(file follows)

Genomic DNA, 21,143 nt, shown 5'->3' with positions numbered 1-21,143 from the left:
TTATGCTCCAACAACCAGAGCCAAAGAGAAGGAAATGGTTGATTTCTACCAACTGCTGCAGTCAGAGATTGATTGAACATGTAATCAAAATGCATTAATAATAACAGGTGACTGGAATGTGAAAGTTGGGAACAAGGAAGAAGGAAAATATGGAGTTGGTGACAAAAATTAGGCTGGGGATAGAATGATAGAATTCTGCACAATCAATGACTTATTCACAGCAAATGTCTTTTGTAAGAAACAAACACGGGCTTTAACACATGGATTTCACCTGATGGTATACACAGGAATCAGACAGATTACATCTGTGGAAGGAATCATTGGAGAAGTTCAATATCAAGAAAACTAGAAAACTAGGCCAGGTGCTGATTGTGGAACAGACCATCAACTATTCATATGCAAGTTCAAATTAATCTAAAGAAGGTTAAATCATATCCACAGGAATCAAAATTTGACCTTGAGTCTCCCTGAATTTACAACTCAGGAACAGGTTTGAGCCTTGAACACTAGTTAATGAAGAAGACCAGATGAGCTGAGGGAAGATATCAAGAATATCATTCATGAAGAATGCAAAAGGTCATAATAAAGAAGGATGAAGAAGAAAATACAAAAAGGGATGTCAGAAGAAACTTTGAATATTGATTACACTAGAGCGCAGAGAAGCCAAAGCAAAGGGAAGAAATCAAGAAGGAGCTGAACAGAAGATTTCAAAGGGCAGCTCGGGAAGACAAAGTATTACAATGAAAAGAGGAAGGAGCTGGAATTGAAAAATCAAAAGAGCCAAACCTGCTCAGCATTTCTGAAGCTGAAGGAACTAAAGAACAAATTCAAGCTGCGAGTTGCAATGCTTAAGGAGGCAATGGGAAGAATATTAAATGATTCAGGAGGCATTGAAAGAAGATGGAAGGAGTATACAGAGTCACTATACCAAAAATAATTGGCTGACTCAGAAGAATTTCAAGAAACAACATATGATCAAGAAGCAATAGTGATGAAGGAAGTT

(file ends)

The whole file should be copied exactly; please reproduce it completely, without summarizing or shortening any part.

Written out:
Genomic DNA, 21,143 nt, shown 5'->3' with positions numbered 1-21,143 from the left:
TTATGCTCCAACAACCAGAGCCAAAGAGAAGGAAATGGTTGATTTCTACCAACTGCTGCAGTCAGAGATTGATTGAACATGTAATCAAAATGCATTAATAATAACAGGTGACTGGAATGTGAAAGTTGGGAACAAGGAAGAAGGAAAATATGGAGTTGGTGACAAAAATTAGGCTGGGGATAGAATGATAGAATTCTGCACAATCAATGACTTATTCACAGCAAATGTCTTTTGTAAGAAACAAACACGGGCTTTAACACATGGATTTCACCTGATGGTATACACAGGAATCAGACAGATTACATCTGTGGAAGGAATCATTGGAGAAGTTCAATATCAAGAAAACTAGAAAACTAGGCCAGGTGCTGATTGTGGAACAGACCATCAACTATTCATATGCAAGTTCAAATTAATCTAAAGAAGGTTAAATCATATCCACAGGAATCAAAATTTGACCTTGAGTCTCCCTGAATTTACAACTCAGGAACAGGTTTGAGCCTTGAACACTAGTTAATGAAGAAGACCAGATGAGCTGAGGGAAGATATCAAGAATATCATTCATGAAGAATGCAAAAGGTCATAATAAAGAAGGATGAAGAAGAAAATACAAAAAGGGATGTCAGAAGAAACTTTGAATATTGATTACACTAGAGCGCAGAGAAGCCAAAGCAAAGGGAAGAAATCAAGAAGGAGCTGAACAGAAGATTTCAAAGGGCAGCTCGGGAAGACAAAGTATTACAATGAAAAGAGGAAGGAGCTGGAATTGAAAAATCAAAAGAGCCAAACCTGCTCAGCATTTCTGAAGCTGAAGGAACTAAAGAACAAATTCAAGCTGCGAGTTGCAATGCTTAAGGAGGCAATGGGAAGAATATTAAATGATTCAGGAGGCATTGAAAGAAGATGGAAGGAGTATACAGAGTCACTATACCAAAAATAATTGGCTGACTCAGAAGAATTTCAAGAAACAACATATGATCAAGAAGCAATAGTGATGAAGGAAGTT